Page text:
an evolved response…

“You never get a second chance to make a first impression.”

Some attribute this axiom to Oscar Wilde. Others give Will Rogers the credit. We may never know who said it first but humans have been surviving on first impressions since at least 400,000 years ago (about the time Cousin Neanderthal thought they had a better idea about how to play the game). A rapidly made assessment of potential threats is one of the few instincts we have not modernly worked to repress.

Human-timeline

Also lost to history is whether the earliest true homo sapiens believed they were something greater than other animals. Our evolved conceit, however, suggests a test. If we’re special what proof have we?

The short list is: the opposable thumb, tool use, language, and the domestication of fire. Well, the front paw of the koala has two opposable digits so we’re beat there. Lower primates make and use tools; some species of birds and fish do as well. Strike two.

In May of this year, Gavagai AB – a language technology company based in Stockholm – announced that they plan to use AI to decipher the language of dolphins. Four years from now they may have more to say than, “So long, and thanks for all the fish.”

That leaves the domestication of fire and, while still quite impressive is says more about the flame than it does of us. If it is what distinguishes us from beasts and we one day discover we’re not alone in that distinction – what then?

Without being pejorative of them most animals can be described as governed by stimulus and response. With this in mind it is our reasoning that sets us apart (if we must be apart). The first impression instinct can guard us from harm but it is not infallible.

I know my share of people who’ve seemed intelligent at first and later demonstrated themselves to be foolish or ignorant – sometimes dangerously so. Everyone does. Fortunately, I’ve met and learned to appreciate a number of folk who I did not initially think I would want to know.

More dramatically, about two weeks ago a moving car hit me. I had enough time to realize an impact was unavoidable and my last thought before it occurred was something akin to, “Redistribute the momentum.” After that I did not start thinking again until I was picking myself up off the road. I attribute walking away from the accident with nothing more than four lacerations and an abrasion or two to a conscious shift to unconscious impulse.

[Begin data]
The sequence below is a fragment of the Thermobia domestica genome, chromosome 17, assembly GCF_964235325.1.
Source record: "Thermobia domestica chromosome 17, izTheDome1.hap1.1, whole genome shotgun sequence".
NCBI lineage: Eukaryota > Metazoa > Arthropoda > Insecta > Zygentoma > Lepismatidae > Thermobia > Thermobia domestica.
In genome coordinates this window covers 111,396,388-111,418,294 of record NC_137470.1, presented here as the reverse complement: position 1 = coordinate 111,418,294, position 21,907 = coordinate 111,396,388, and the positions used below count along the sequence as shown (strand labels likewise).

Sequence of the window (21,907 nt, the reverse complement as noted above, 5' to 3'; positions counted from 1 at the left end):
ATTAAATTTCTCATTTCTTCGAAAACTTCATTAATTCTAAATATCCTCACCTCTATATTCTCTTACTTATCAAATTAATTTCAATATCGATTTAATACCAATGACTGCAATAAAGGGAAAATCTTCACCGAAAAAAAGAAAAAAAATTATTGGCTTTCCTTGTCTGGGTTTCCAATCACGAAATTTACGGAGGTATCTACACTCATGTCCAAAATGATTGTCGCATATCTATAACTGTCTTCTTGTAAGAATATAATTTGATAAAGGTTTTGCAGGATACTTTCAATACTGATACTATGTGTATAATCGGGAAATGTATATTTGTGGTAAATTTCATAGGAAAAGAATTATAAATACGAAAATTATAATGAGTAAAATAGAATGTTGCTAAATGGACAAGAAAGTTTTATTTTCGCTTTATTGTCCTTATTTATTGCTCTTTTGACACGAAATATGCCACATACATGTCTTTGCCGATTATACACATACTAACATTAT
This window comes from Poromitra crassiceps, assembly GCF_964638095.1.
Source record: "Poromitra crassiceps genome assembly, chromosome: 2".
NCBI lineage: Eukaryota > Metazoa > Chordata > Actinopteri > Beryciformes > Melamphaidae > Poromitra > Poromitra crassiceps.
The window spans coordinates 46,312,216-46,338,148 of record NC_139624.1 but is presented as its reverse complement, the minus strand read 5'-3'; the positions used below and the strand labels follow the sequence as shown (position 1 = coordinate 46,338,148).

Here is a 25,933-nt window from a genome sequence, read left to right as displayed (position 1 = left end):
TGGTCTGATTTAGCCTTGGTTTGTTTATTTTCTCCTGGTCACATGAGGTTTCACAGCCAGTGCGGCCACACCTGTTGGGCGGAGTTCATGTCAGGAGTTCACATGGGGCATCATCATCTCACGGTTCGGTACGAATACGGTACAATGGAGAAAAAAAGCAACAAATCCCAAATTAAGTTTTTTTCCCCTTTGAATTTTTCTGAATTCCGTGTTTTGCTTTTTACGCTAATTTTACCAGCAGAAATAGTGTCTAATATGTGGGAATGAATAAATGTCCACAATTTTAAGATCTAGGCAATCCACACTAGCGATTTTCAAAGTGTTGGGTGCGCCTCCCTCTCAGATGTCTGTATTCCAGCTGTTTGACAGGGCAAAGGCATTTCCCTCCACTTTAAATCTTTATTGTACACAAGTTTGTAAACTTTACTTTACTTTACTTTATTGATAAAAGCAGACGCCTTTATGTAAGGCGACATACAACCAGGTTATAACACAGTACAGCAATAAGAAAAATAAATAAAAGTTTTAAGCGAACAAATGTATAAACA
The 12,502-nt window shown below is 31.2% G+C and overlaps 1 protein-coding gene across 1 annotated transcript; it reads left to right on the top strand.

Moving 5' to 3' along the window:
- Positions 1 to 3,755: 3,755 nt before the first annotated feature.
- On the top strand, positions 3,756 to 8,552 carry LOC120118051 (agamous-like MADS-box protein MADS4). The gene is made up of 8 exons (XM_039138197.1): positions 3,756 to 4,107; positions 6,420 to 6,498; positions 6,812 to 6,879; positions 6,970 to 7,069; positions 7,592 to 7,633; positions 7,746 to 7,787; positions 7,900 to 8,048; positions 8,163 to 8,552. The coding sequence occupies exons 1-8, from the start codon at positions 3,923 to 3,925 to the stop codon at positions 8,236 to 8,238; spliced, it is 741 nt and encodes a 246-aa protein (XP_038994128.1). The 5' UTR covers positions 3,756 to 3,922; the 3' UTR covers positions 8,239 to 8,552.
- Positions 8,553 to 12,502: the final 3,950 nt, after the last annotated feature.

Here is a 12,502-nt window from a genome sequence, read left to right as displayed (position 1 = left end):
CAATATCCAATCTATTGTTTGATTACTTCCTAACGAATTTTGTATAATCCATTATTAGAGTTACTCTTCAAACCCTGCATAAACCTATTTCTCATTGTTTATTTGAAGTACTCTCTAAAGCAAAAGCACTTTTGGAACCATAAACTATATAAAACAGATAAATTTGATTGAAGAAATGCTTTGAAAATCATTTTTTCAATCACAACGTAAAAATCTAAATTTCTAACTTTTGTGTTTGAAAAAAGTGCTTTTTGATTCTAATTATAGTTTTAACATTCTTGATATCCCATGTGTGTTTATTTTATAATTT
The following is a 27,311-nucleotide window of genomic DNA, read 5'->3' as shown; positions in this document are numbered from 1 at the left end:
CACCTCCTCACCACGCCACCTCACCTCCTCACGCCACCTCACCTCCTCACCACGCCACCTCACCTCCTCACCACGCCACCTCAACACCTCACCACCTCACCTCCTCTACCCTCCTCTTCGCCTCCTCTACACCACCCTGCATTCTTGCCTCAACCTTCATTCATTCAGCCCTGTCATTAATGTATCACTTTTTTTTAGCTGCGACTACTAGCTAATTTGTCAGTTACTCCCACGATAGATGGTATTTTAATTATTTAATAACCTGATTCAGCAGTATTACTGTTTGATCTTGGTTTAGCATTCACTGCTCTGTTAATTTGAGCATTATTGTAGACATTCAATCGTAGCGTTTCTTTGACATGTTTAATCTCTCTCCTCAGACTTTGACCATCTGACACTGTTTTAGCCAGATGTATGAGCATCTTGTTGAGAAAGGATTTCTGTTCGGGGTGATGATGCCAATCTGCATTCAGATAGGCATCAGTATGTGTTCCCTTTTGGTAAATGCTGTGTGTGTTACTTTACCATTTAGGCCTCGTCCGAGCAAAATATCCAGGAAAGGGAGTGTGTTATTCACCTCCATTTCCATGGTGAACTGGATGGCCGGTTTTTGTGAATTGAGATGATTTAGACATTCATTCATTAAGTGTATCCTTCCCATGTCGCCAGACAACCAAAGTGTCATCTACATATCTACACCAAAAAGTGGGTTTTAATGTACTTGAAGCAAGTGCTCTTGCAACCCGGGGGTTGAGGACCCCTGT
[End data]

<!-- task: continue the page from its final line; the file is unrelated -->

I’m all in and all in favor of instincts.

First impressions, when instinctually based, are a useful tool provided by evolution. Our capacity for reason utilized when we are safe is one of the faculties that can differentiate us from the Animal Kingdom. After the fact of any potential danger, rather than accepting the dictates of any instinct or stimulus/response we should consider what wisdom the experience may provide. If there was in fact no danger we should not adopt an oppositional view.

We always have a second chance to evaluate a first impression. If the impetus for a point of view is just a gut feeling and we go with that alone we haven’t participated in making that first impression at all. It’s out of our much-vaunted hands, thumbs included.

An instinct may give us reason to form an impression. Our rationale should decide what form it takes. Let other figure their own out but we each have the opportunity, in every moment, to make of our own first impressions whatever we need them to be – as tools. Domesticating them should be easier than making and tending a fire.


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reductio ad absurdum…

In 1996, long before Dennis Miller became a spokesman for conservative points of view, he released a book and associated CD – both titled “The Rants”. One track in particular discussed the tendency of people to demonize and seek to marginalize to the point of exclusion any opposed group. While this behavior is not the exclusive domain of any political persuasion, Miller did – 20 years ago – target the criticism on the Right.

The rant in question traced the tendency to its (il)logical result: a kind of societal attrition. If one faction did manage to fully suppress a perceived rival, and unsurprisingly real or imagined woes do not abate, a new source of such troubles would be designated for the same tactic. Shockingly civilization would find itself confronted with the same problem. Lather, rinse, repeat. Cleanse.

Miller concluded that eventually there’d be one person left and that hateful soul would attack his own reflection. Although his ideology flipped five years later, his observation remains true. Blaming “everything that’s wrong” on ethnic, religious, or other groups never can alleviate our shared difficulties. Scapegoats and straw men could be said to have a common ancestry in this regard. (This change happened roughly the same time Miller was picked as a new commentator on Monday Night Football (ABC) but was not the cause of it.)